That’s why the honorific suffix sama is also commonly used with the royal family (except for the Emperor you have to use Heika), famous people or celebrities, a master or prodigy of a craft or art, or just someone you personally admire and look up to.
When Leonardo DiCaprio was really popular, for example, he was called Leo-sama (source). Probably because a lot of people found him very attractive. Arnold Schwarzenegger, on the other hand, gained the cute suffix chan (ちゃん).
So this is one’s personal preference and therefore all up to you. If you are into classical music you could call Beethoven, Beethoven-sama. If you are into sports, you could refer to your favorite athlete by adding sama to their name. Tiger Woods-sama, Ali-sama, Ronaldo-sama, Serena-sama, etc.
I sometimes call my favorite musician Chiaki-sama (千秋様) or just Okami-sama (オオカミ様) since he is my own personal Jesus..I mean god of music. He also tends to refer to instruments with Gakki-sama (楽器様). Gakki is the Japanese word for “musical instrument”.
Another Japanese musician I really like has a cute dachshund named Lemon, but in his Instagram stories, he usually refers to him as Oinu-sama (お犬様). So feel free to use it for your pet or favorite animal, too!
You might also use sama (様, さま) when referring to or talking about your parents or siblings. It expresses utmost respect towards them. However, while you might hear this in anime, in real life the polite honorific title san and the more affection honorific suffix chan are rather used.
What is the Difference Between Sama and San?
San (さん) and sama (様, さま) are both honorific suffixes that are used to address someone politely. However, sama is more respectful and more polite than san. Therefore it is used for customers, guests, and clients, while san is used for strangers, acquaintances, one’s superiors, and seniors.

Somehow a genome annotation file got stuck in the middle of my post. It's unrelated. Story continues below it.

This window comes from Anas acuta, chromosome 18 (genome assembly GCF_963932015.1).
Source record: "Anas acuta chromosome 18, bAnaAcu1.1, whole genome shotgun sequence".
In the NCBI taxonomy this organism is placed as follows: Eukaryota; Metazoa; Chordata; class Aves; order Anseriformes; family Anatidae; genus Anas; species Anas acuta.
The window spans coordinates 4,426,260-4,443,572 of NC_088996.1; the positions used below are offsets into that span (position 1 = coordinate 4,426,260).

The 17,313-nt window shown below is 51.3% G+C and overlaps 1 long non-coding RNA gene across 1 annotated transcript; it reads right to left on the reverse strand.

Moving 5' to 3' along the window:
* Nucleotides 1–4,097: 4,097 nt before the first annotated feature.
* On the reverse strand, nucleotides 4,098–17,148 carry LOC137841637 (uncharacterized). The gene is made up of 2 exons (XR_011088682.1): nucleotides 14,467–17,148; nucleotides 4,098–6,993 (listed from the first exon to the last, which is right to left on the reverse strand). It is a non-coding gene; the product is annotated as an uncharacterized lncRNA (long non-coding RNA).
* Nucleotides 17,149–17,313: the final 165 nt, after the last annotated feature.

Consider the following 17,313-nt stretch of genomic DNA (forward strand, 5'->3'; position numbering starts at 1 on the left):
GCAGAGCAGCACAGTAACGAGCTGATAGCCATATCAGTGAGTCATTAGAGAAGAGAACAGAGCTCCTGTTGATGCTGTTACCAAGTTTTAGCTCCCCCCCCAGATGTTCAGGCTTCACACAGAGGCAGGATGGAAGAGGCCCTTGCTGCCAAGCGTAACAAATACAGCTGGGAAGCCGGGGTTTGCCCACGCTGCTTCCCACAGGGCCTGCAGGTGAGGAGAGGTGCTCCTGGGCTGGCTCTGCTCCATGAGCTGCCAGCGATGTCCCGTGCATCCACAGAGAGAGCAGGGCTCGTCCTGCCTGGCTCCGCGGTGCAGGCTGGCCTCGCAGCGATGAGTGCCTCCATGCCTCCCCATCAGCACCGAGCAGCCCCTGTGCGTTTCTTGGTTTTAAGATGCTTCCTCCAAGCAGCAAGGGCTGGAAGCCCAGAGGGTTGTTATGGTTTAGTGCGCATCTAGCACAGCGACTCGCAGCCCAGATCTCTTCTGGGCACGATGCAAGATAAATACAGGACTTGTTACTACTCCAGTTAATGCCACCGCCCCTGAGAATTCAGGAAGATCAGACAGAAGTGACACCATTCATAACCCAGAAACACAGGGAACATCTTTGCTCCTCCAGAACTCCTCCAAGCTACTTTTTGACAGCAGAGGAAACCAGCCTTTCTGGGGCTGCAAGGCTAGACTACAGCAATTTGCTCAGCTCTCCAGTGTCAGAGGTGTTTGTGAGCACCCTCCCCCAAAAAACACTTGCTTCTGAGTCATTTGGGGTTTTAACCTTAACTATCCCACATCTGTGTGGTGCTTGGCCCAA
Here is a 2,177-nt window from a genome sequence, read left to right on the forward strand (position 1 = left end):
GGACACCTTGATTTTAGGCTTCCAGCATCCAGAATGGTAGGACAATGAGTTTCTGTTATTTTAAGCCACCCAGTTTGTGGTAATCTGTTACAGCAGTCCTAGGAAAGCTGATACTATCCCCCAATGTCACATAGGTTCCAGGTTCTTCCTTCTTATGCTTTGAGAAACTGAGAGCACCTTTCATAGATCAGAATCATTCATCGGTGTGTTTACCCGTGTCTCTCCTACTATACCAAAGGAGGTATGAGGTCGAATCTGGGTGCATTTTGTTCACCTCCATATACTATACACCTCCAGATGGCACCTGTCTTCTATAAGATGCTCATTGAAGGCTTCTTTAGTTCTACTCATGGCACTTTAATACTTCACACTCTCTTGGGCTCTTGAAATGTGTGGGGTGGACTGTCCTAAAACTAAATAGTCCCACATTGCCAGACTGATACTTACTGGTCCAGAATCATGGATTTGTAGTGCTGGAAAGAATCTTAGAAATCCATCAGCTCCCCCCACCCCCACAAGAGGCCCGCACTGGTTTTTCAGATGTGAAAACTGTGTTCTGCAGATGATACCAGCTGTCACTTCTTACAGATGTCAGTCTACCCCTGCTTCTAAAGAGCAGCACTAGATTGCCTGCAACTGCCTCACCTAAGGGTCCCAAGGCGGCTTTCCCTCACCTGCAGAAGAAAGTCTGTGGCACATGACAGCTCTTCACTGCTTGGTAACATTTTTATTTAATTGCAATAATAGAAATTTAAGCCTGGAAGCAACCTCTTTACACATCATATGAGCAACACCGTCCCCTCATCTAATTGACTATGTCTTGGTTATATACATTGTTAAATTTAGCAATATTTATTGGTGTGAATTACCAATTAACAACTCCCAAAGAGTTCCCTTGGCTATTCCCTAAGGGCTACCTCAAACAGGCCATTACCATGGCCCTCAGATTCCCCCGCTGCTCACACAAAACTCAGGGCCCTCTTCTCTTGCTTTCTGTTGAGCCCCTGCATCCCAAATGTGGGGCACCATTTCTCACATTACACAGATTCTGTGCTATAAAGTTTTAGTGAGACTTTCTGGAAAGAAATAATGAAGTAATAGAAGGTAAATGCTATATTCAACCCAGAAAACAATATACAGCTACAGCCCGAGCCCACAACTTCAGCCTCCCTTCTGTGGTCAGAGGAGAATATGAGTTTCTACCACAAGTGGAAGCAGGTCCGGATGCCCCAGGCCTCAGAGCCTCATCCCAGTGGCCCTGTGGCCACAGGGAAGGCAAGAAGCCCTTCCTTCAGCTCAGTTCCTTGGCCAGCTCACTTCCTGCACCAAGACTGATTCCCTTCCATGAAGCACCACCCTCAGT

San indicates some degree of familiarity or equality. You work for the same company, etc. Sama, on the other hand, implies utmost respect for an individual with a higher rank or status than oneself or someone exceptionally talented or skilled.
Is Dono Higher than Sama?
Dono or tono (殿) is an old honorific that was used to address feudal lords and can be translated as, “lord”, “master”, or “milord”. However, the honorific sama (様, さま) is higher than dono since it indicates that the other person has a higher rank and status, while dono implies the same (high) rank.
If you are curious about the current usage of the old honorific dono in Japan, please be a bit patient. I’m going to add another article about it in the near future.
Why Do Japanese Say “Sama”?
In Japanese, the correct usage of honorifics is important, since just calling someone by their first, last, or even full name, is considered casual or rude.
Japanese say sama (様) to adequately address individuals with a higher rank or status and to express their utmost respect towards them. The previously used honorific dono (殿) became too common and so the Japanese invented the new suffix which was only used for people of a higher rank not the same.
Not adding any type of suffix such as sama, san, chan, or kun is called yobisute (呼び捨て) and should only be done with people you are very close since it implies a high degree of intimacy and closeness. For example, it is okay to drop the suffix after the name of your partner or spouse, younger family members, and close friends.
Summary & Recap: The Japanese Honorific “Sama”
- Most commonly used for deities, guests, visitors, and customers
- Is only used for people that have a higher status than oneself
- It can be used to express admiration for someone or something
- In anime, it is also used when addressing family members, but that is less common in real life
- Used to address members of the royal family (except for the Emperor)
- Aso used in common words and set phrases (see list below)
- Never use sama with your own name
- You shouldn’t use Ore-sama since it sounds rude and arrogant
- Don’t use sama with your boss and seniors, san is more appropriate
- Sama is politer than san, chan, and kun
- It is higher than the old honorific dono
- Chama (ちゃま) is a cuter version of sama
|full name||Watanabe Yui-sama|
|Mrs. Watanabe Yui|
|Mr. John Miller|
|Mr. Leo(nardo) DiCaprio|
|Mrs. Erika (Sawajiri)|
List of Common Words & Set Phrases With “Sama”
|様||sama||Mr, Mrs, Miss, Ms (respectful)|
|お客様||okyaku-sama||guest, visitor, customer|
|神様||kami-sama||God, superior person|
|お子様||o-ko-sama||someone else’s child|
|お日様||o-hi-sama||the Sun (used by children)|
|殿様||tono-sama||nobleman, lord, feudal lord|
|俺様||ore-sama||I, me (arrogant, rude)|
|お疲れ様||otsukare-sama||Thank you (for your hard work)|
|ご苦労様||gokurou-sama||Thank you for your hard work|
|ご馳走様||gochisou-sama||Thank you for the meal|
|お待ちどう様||omachidou-sama||I’m sorry to have kept you waiting|